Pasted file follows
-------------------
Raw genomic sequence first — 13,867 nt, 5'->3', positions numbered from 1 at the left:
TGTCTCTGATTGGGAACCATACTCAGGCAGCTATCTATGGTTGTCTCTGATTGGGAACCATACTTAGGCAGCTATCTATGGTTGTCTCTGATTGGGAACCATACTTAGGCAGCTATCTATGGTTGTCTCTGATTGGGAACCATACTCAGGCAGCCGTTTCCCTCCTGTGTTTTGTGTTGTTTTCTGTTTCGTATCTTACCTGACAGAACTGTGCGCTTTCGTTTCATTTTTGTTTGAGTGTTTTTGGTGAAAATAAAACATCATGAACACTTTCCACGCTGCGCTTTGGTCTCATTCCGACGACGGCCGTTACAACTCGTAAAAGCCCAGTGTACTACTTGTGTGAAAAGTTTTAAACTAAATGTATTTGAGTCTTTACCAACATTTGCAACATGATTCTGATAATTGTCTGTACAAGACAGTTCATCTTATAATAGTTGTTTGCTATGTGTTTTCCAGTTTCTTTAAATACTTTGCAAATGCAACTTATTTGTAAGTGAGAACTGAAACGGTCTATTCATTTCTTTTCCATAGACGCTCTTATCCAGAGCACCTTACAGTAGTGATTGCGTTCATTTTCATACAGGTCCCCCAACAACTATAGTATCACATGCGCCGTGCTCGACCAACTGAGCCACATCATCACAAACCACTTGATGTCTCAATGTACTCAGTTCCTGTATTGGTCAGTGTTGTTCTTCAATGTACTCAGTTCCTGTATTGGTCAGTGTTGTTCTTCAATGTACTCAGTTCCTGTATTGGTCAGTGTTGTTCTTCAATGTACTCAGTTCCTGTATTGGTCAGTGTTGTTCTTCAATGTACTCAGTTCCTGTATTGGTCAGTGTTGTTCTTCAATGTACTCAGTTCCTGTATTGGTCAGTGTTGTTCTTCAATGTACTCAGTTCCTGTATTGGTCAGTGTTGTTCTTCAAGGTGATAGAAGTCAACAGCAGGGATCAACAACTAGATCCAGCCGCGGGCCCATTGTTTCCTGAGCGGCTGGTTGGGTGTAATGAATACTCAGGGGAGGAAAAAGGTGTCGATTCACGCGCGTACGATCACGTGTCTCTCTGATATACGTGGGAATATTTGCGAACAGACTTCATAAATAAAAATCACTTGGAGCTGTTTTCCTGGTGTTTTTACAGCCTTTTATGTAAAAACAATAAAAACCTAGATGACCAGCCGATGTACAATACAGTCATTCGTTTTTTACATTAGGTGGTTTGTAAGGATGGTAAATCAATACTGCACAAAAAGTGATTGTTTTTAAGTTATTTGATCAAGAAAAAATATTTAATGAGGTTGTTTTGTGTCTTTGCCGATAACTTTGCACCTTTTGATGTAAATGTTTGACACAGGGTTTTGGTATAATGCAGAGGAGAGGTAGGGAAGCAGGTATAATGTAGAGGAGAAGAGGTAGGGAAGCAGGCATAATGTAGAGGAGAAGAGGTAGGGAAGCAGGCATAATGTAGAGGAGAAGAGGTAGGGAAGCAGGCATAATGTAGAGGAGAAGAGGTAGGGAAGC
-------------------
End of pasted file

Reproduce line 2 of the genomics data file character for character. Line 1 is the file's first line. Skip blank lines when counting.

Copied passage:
TGTCTCTGATTGGGAACCATACTCAGGCAGCTATCTATGGTTGTCTCTGATTGGGAACCATACTTAGGCAGCTATCTATGGTTGTCTCTGATTGGGAACCATACTTAGGCAGCTATCTATGGTTGTCTCTGATTGGGAACCATACTCAGGCAGCCGTTTCCCTCCTGTGTTTTGTGTTGTTTTCTGTTTCGTATCTTACCTGACAGAACTGTGCGCTTTCGTTTCATTTTTGTTTGAGTGTTTTTGGTGAAAATAAAACATCATGAACACTTTCCACGCTGCGCTTTGGTCTCATTCCGACGACGGCCGTTACAACTCGTAAAAGCCCAGTGTACTACTTGTGTGAAAAGTTTTAAACTAAATGTATTTGAGTCTTTACCAACATTTGCAACATGATTCTGATAATTGTCTGTACAAGACAGTTCATCTTATAATAGTTGTTTGCTATGTGTTTTCCAGTTTCTTTAAATACTTTGCAAATGCAACTTATTTGTAAGTGAGAACTGAAACGGTCTATTCATTTCTTTTCCATAGACGCTCTTATCCAGAGCACCTTACAGTAGTGATTGCGTTCATTTTCATACAGGTCCCCCAACAACTATAGTATCACATGCGCCGTGCTCGACCAACTGAGCCACATCATCACAAACCACTTGATGTCTCAATGTACTCAGTTCCTGTATTGGTCAGTGTTGTTCTTCAATGTACTCAGTTCCTGTATTGGTCAGTGTTGTTCTTCAATGTACTCAGTTCCTGTATTGGTCAGTGTTGTTCTTCAATGTACTCAGTTCCTGTATTGGTCAGTGTTGTTCTTCAATGTACTCAGTTCCTGTATTGGTCAGTGTTGTTCTTCAATGTACTCAGTTCCTGTATTGGTCAGTGTTGTTCTTCAATGTACTCAGTTCCTGTATTGGTCAGTGTTGTTCTTCAAGGTGATAGAAGTCAACAGCAGGGATCAACAACTAGATCCAGCCGCGGGCCCATTGTTTCCTGAGCGGCTGGTTGGGTGTAATGAATACTCAGGGGAGGAAAAAGGTGTCGATTCACGCGCGTACGATCACGTGTCTCTCTGATATACGTGGGAATATTTGCGAACAGACTTCATAAATAAAAATCACTTGGAGCTGTTTTCCTGGTGTTTTTACAGCCTTTTATGTAAAAACAATAAAAACCTAGATGACCAGCCGATGTACAATACAGTCATTCGTTTTTTACATTAGGTGGTTTGTAAGGATGGTAAATCAATACTGCACAAAAAGTGATTGTTTTTAAGTTATTTGATCAAGAAAAAATATTTAATGAGGTTGTTTTGTGTCTTTGCCGATAACTTTGCACCTTTTGATGTAAATGTTTGACACAGGGTTTTGGTATAATGCAGAGGAGAGGTAGGGAAGCAGGTATAATGTAGAGGAGAAGAGGTAGGGAAGCAGGCATAATGTAGAGGAGAAGAGGTAGGGAAGCAGGCATAATGTAGAGGAGAAGAGGTAGGGAAGCAGGCATAATGTAGAGGAGAAGAGGTAGGGAAGC